[Tutor] Escape codes and 'return statements'
Thu, 17 Aug 2000 11:37:16 +0100
> Hi this is Albert,
> I'm currently learning Python and I came across this
> things called "escape codes". I understand fairly most of
> them except for the escape codes ' \n ' and (linefeed???) and
> ' \r ' (carriage return).
I assume you are confused about the difference?
Back in the mists of computing time(up until the
late 1970's) computers had teletypes for input/output
Teletypes had rolls of paper on which the printing was
done and you could issue a linefeed to move the roll
up one line at a time. This was mechanically much more
efficient than moving up and moving the carriage back
each time so if you wanted 3 blank lines you issued 3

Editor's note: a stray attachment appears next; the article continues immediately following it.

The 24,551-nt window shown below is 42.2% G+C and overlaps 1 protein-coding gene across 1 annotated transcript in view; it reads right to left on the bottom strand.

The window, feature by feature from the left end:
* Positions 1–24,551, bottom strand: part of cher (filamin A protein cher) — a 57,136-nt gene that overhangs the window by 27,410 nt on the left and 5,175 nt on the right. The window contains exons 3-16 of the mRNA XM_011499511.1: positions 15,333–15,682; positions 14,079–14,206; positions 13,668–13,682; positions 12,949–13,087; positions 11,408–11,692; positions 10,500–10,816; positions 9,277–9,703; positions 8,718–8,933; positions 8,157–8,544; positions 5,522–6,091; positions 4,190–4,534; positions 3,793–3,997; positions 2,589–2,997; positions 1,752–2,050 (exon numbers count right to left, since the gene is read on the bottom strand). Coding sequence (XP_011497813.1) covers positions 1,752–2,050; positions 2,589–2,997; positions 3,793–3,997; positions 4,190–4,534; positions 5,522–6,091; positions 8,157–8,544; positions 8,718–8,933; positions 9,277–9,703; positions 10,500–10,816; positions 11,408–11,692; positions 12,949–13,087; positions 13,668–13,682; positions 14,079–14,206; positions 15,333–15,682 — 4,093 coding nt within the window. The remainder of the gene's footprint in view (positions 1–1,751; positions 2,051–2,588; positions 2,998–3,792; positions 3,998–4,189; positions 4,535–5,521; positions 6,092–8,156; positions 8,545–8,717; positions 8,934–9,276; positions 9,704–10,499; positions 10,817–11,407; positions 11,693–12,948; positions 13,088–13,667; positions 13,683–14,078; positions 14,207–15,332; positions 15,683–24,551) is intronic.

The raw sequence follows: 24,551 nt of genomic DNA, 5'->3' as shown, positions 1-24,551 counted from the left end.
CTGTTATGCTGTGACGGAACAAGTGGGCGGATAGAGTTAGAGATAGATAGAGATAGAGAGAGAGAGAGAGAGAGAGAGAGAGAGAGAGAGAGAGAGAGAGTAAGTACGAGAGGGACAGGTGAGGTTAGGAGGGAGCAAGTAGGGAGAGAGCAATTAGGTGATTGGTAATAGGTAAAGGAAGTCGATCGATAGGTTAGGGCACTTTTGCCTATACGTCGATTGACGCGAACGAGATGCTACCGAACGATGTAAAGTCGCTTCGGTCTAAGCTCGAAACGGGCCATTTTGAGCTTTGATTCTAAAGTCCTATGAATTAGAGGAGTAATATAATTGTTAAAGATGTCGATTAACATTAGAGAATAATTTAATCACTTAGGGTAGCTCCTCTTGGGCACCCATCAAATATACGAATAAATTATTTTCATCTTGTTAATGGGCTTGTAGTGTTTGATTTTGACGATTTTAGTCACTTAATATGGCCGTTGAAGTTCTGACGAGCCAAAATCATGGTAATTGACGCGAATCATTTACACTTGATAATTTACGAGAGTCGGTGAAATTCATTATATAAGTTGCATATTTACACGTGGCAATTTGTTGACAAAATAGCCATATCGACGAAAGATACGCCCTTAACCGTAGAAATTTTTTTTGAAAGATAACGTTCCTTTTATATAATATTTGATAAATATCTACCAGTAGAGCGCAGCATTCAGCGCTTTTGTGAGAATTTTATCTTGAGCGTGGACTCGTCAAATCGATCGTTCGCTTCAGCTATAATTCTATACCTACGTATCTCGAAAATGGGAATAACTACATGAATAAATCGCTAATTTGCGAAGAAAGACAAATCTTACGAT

They also had carriage return to bring the printhead back
to the beginning of the line. Thus typically the user would
type(or the program would output) a carriage return followed
by one or more line feeds.
These two motions got encapsulated in ASCII by the control
chararacters ^J(linefeed) and ^M(carriage return/linefeed)
With the advent of VDUs the need for a separate linefeed
diminished and mostly we just use carriage return/linefeed
as a single 'newline' command.
Thus '\r' is a pure linefeed with no c/r and '\n' combines
I'm not sure if there is a character for c/r only (which
can be usefgul for controlling old printers which can only
use one color per line - multiple passes allows multiple
colors in a line, for example)
Does that help in any way?
Mostly you just need to use '\n'....
> Also, I kinda understand 'return' statements but I would
> like to know on how and when to use them properly.Thanks in advance.
Oooh thats a religious question. :-)
Simply put return causes an immediate return from the current
function. Purists like to see a single return statement per
function. Those of us brought up on C tend to use them rather